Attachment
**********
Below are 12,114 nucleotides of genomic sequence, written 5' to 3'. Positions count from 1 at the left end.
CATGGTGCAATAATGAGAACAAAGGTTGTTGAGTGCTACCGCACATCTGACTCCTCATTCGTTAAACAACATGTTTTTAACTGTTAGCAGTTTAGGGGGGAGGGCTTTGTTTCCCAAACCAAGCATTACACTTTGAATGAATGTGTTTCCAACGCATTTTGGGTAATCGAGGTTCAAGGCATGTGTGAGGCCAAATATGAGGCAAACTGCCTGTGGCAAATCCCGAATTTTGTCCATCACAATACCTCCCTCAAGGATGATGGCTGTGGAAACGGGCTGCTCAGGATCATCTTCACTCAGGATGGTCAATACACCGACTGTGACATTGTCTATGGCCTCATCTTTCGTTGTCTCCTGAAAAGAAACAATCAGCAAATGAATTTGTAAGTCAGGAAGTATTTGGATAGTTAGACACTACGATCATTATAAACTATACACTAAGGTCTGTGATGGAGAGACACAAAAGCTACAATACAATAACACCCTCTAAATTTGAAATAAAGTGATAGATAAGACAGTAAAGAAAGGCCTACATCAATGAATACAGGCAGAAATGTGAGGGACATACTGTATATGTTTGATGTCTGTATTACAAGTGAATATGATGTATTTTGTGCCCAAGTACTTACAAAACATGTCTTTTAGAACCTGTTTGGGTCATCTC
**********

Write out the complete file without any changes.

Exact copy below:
Below are 12,114 nucleotides of genomic sequence, written 5' to 3'. Positions count from 1 at the left end.
CATGGTGCAATAATGAGAACAAAGGTTGTTGAGTGCTACCGCACATCTGACTCCTCATTCGTTAAACAACATGTTTTTAACTGTTAGCAGTTTAGGGGGGAGGGCTTTGTTTCCCAAACCAAGCATTACACTTTGAATGAATGTGTTTCCAACGCATTTTGGGTAATCGAGGTTCAAGGCATGTGTGAGGCCAAATATGAGGCAAACTGCCTGTGGCAAATCCCGAATTTTGTCCATCACAATACCTCCCTCAAGGATGATGGCTGTGGAAACGGGCTGCTCAGGATCATCTTCACTCAGGATGGTCAATACACCGACTGTGACATTGTCTATGGCCTCATCTTTCGTTGTCTCCTGAAAAGAAACAATCAGCAAATGAATTTGTAAGTCAGGAAGTATTTGGATAGTTAGACACTACGATCATTATAAACTATACACTAAGGTCTGTGATGGAGAGACACAAAAGCTACAATACAATAACACCCTCTAAATTTGAAATAAAGTGATAGATAAGACAGTAAAGAAAGGCCTACATCAATGAATACAGGCAGAAATGTGAGGGACATACTGTATATGTTTGATGTCTGTATTACAAGTGAATATGATGTATTTTGTGCCCAAGTACTTACAAAACATGTCTTTTAGAACCTGTTTGGGTCATCTC